Lockdown drills have become increasingly common in schools across the United States.
Students start practicing these drills as early as pre-school, before they can truly understand what threat they are hiding from.
Though drills differ from school to school, they usually require students to crouch in a corner of their darkened classroom, away from the door, and stay quiet until the teacher says it is okay to start talking again.
According to a report by The Washington Post, more than 4.1 million students participated in at least one lockdown drill from 2017-2018.
Huddling in a quiet, darkened classroom is strange and disorienting. And after drills, some students feel more afraid a shooting would happen in their school.
'The Lockdown Man': Participating In Drills Before Understanding The Threat
In Chapel Hill, North Carolina, a group of kindergartners and their parents have gathered in Therese Garrett's home. I'm here to get a sense of how the kids and their parents feel about lockdown drills.
The children have gathered in a cardboard fort in Garrett's son, Caleb's bedroom.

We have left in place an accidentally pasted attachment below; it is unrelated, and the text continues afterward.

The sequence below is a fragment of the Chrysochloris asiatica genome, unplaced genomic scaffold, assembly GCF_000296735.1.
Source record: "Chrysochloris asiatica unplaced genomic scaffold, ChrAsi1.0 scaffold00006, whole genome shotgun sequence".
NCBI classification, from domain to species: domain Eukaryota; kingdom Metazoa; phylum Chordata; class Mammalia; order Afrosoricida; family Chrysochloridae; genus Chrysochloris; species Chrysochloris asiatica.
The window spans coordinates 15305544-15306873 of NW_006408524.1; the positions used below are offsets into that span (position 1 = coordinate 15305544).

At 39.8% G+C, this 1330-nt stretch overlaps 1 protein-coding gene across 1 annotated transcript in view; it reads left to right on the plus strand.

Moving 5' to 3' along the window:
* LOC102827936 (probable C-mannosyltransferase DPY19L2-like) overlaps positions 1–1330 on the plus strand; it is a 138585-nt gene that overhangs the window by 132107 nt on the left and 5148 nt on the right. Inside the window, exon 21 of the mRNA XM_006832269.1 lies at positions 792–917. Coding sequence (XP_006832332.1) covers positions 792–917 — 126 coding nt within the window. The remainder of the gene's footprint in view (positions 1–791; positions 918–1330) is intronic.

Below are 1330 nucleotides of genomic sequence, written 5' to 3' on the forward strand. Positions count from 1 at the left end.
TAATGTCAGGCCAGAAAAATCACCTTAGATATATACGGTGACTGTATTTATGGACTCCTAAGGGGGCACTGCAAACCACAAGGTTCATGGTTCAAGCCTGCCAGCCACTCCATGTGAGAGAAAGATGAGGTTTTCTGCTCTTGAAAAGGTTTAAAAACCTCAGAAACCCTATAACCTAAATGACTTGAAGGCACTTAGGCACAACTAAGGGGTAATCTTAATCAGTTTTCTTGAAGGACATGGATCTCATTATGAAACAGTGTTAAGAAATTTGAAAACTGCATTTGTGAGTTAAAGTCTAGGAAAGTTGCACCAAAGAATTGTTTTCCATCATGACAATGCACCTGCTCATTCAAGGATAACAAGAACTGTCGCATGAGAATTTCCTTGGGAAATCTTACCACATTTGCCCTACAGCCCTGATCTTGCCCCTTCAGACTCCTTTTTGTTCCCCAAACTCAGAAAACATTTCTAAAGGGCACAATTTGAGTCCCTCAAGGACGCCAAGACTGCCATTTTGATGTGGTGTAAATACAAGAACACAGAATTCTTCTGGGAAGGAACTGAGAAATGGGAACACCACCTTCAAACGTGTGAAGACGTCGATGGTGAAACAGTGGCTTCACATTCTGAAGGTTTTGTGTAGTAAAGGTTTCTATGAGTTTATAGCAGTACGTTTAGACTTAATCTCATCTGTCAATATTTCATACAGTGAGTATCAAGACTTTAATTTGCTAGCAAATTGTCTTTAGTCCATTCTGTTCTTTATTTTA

I asked them about what they do during the lockdown drills to keep busy, stay entertained.
"People don't tell fart jokes during the drill?" I joked.
"No! But we do fart!" said Maddox. The other little boys giggle.
I asked them why they do these drills? Then Caleb chimed in, turning the conversation away from bathroom humor to the business at hand.
"So, if someone [is] coming that doesn't have a credit card," added Caleb, "because they might be trying to steal someone…"
His mother, Therese Garrett, clarifies: When Caleb said "credit card," he means a school ID card.
"Who would they be trying to steal?" Therese asked her son.
Caleb: "Uh ... maybe, anyone?" Caleb answered. "Or they might try to explode the whole school."
Caleb and Maddox giggle while they answer questions and don't seem fazed by the drills. All three seem to be approaching the experience with good spirits.
But their friend Ezra admits he got scared during a recent lockdown drill at their school.
His mother, Sarah DeBerardinis, said that day during pick-up, his teachers told her husband that Ezra got very scared and anxious during the drill. When she tried to talk to him about it later, he wasn't able to put his feelings into words.
"There's something that he has to do for his own safety," DeBerardinis said. "But that's creating this emotional trauma, and it's not like a one-time thing that you can get over and get past. So, he either has to learn to set those feelings aside and tamp them down or they magnify over time, and I don't know which way it'll go."
Lockdowns Pose A Threat To Children With Underlying Mental Illnesses
Therese Garrett, Caleb's mom, is also the medical director at Carolina Outreach, a mental health services clinic, in Durham, North Carolina.